Frank Deford's article on Major Pete Dawkins, "the most highly regarded young officer in the Army," was unquestionably one of the finest pieces of journalism in SI's history. Of course, I must admit to a bit of prejudice, being a young Army captain presently serving as an adviser in the Republic of South Vietnam
Major Dawkins, I feel, accurately refutes the myopic views of the civilian world in regard to the Army with one comment: "The military is never so evil as some would have it, nor so gallant as others."
Countless young officers serve their obligatory two-year stint in eager anticipation of separation day only to find that most, if not all, restrictions imposed in the service exist in private industry as well. Haircuts, mandatory social functions and bureaucratic procedures are hardly exclusive to the Army.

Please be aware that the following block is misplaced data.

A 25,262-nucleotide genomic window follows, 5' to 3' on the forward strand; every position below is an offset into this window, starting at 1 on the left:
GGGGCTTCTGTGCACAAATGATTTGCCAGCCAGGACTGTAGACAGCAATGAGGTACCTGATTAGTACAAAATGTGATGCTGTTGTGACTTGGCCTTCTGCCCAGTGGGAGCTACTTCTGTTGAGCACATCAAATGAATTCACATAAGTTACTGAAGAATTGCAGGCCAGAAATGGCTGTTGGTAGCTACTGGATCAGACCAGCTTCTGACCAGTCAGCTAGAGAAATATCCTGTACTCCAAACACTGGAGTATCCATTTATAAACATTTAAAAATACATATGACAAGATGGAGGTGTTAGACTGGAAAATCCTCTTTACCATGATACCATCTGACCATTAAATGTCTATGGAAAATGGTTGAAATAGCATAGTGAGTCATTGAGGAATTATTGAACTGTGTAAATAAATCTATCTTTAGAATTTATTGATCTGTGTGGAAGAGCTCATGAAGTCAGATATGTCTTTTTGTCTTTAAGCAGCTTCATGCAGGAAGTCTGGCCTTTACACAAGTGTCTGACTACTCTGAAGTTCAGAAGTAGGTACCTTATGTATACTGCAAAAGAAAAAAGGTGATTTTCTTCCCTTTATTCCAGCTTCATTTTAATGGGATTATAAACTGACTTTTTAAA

I think far too many of us nowadays live in a dream world where war is nonexistent and only peace, love and tranquillity abound. Major Dawkins lies somewhere in between the idealist and the realist. Undeniably, he is an asset to the Army, significantly more so today when we are fighting to establish our identity. Unfortunately, many fellow officers look upon his effort as nothing more than personal aggrandizement. Fortunately, their number is rapidly diminishing, and the day of the enlightened officer, diametrically opposed to the crew-out robot, the epitome of the Army officer of the '50s, is in sight.
ASHLEY B. COLE
Bien Hoa, South Vietnam